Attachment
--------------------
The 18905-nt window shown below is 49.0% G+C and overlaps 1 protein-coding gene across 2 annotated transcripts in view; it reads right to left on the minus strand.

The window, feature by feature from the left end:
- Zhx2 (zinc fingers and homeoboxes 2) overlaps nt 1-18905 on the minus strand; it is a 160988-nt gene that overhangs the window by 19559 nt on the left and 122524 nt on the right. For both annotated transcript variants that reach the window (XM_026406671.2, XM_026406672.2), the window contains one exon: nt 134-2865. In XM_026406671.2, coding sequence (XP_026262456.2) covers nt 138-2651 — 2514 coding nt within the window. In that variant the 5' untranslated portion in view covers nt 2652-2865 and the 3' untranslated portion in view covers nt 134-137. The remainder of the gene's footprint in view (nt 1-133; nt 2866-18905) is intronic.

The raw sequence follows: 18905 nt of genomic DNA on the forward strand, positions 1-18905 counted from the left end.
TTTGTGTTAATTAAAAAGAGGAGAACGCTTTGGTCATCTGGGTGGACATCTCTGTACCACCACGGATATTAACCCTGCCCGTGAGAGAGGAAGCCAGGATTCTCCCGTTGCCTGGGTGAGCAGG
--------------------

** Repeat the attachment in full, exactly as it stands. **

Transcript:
The 18905-nt window shown below is 49.0% G+C and overlaps 1 protein-coding gene across 2 annotated transcripts in view; it reads right to left on the minus strand.

The window, feature by feature from the left end:
- Zhx2 (zinc fingers and homeoboxes 2) overlaps nt 1-18905 on the minus strand; it is a 160988-nt gene that overhangs the window by 19559 nt on the left and 122524 nt on the right. For both annotated transcript variants that reach the window (XM_026406671.2, XM_026406672.2), the window contains one exon: nt 134-2865. In XM_026406671.2, coding sequence (XP_026262456.2) covers nt 138-2651 — 2514 coding nt within the window. In that variant the 5' untranslated portion in view covers nt 2652-2865 and the 3' untranslated portion in view covers nt 134-137. The remainder of the gene's footprint in view (nt 1-133; nt 2866-18905) is intronic.

The raw sequence follows: 18905 nt of genomic DNA on the forward strand, positions 1-18905 counted from the left end.
TTTGTGTTAATTAAAAAGAGGAGAACGCTTTGGTCATCTGGGTGGACATCTCTGTACCACCACGGATATTAACCCTGCCCGTGAGAGAGGAAGCCAGGATTCTCCCGTTGCCTGGGTGAGCAGG